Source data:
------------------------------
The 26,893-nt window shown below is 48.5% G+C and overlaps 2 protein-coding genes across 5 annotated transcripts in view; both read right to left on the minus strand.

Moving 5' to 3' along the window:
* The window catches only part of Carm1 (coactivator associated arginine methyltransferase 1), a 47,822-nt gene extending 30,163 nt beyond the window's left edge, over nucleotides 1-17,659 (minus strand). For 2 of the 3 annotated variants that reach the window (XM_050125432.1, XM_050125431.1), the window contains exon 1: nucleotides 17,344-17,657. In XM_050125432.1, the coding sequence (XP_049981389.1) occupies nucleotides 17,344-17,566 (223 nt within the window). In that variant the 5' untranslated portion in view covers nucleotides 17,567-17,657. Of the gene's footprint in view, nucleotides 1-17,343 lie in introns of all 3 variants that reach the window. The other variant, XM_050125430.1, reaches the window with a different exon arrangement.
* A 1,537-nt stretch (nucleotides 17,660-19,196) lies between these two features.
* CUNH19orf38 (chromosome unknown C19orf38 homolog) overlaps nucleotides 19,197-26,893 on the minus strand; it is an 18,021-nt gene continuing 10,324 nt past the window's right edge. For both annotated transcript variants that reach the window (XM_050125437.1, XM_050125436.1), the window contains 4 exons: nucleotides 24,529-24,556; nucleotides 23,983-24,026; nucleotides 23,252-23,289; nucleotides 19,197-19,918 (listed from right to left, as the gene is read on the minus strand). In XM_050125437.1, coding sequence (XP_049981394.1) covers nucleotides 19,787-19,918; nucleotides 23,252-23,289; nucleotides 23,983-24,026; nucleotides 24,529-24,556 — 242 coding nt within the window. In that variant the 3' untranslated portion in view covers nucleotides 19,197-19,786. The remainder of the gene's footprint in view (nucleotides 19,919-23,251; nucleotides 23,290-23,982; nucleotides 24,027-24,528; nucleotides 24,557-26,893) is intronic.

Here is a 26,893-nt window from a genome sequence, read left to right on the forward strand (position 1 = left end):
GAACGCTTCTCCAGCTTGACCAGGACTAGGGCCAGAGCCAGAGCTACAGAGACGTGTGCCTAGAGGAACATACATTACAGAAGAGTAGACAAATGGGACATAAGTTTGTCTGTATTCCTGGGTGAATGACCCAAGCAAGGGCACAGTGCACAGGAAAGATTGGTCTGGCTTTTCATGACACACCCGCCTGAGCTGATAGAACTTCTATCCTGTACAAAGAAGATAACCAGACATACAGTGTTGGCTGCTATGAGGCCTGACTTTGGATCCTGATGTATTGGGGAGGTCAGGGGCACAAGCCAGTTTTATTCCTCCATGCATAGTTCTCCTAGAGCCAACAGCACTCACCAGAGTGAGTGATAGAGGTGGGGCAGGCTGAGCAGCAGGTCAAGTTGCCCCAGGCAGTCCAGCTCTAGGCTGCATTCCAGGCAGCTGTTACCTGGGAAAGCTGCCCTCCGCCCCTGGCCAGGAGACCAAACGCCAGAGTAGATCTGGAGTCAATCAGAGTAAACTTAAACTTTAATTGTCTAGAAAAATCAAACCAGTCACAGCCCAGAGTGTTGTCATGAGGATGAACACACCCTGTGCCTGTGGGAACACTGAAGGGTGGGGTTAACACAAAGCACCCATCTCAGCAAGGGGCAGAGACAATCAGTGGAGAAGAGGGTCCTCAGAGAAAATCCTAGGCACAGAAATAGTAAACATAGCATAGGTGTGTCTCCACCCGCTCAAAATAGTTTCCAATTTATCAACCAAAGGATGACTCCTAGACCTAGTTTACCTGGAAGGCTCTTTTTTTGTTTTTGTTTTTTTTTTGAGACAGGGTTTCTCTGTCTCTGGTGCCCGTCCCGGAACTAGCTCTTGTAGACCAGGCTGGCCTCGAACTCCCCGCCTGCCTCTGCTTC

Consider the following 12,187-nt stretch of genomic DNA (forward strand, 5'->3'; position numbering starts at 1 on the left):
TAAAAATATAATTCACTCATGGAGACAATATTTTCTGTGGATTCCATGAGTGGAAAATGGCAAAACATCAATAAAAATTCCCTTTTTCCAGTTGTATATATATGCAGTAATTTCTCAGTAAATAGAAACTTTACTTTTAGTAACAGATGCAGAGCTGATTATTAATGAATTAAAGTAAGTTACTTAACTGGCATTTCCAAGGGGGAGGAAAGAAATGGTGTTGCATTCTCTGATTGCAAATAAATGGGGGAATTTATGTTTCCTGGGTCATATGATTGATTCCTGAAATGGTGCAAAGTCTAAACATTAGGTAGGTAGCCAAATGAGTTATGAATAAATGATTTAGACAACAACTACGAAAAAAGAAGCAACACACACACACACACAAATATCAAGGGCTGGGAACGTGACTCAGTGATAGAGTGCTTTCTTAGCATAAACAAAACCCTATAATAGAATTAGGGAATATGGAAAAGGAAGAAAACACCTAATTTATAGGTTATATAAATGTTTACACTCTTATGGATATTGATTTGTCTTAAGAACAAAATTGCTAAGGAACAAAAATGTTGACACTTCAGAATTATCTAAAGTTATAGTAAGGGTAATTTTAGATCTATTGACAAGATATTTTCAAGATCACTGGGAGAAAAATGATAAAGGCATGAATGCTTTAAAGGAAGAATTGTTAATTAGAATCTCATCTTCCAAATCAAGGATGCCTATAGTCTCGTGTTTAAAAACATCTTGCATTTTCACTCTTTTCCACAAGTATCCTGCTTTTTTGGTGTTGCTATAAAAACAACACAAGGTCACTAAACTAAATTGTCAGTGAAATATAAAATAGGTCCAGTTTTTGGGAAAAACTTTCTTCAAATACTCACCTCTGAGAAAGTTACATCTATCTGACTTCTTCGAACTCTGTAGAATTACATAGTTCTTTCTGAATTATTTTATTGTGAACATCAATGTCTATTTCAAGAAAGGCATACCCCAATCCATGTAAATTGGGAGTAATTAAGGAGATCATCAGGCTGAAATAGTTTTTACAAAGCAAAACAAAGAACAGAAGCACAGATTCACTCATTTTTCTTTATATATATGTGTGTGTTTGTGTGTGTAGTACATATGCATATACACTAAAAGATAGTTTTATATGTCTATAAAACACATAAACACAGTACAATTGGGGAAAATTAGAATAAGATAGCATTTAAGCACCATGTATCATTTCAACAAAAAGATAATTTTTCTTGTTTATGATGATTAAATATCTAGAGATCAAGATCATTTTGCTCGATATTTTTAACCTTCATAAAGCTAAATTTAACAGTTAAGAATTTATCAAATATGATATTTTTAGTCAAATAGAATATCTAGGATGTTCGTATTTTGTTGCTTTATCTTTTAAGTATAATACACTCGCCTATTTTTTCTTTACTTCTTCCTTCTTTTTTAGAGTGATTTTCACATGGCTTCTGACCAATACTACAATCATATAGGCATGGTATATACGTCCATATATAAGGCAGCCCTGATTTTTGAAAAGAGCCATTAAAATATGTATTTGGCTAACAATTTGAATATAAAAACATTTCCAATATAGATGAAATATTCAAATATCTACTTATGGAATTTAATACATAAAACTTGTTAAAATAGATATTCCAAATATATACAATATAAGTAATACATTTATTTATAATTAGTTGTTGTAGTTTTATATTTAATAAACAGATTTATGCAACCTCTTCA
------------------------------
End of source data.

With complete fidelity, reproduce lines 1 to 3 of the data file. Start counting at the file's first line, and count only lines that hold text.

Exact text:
The 26,893-nt window shown below is 48.5% G+C and overlaps 2 protein-coding genes across 5 annotated transcripts in view; both read right to left on the minus strand.

Moving 5' to 3' along the window:
* The window catches only part of Carm1 (coactivator associated arginine methyltransferase 1), a 47,822-nt gene extending 30,163 nt beyond the window's left edge, over nucleotides 1-17,659 (minus strand). For 2 of the 3 annotated variants that reach the window (XM_050125432.1, XM_050125431.1), the window contains exon 1: nucleotides 17,344-17,657. In XM_050125432.1, the coding sequence (XP_049981389.1) occupies nucleotides 17,344-17,566 (223 nt within the window). In that variant the 5' untranslated portion in view covers nucleotides 17,567-17,657. Of the gene's footprint in view, nucleotides 1-17,343 lie in introns of all 3 variants that reach the window. The other variant, XM_050125430.1, reaches the window with a different exon arrangement.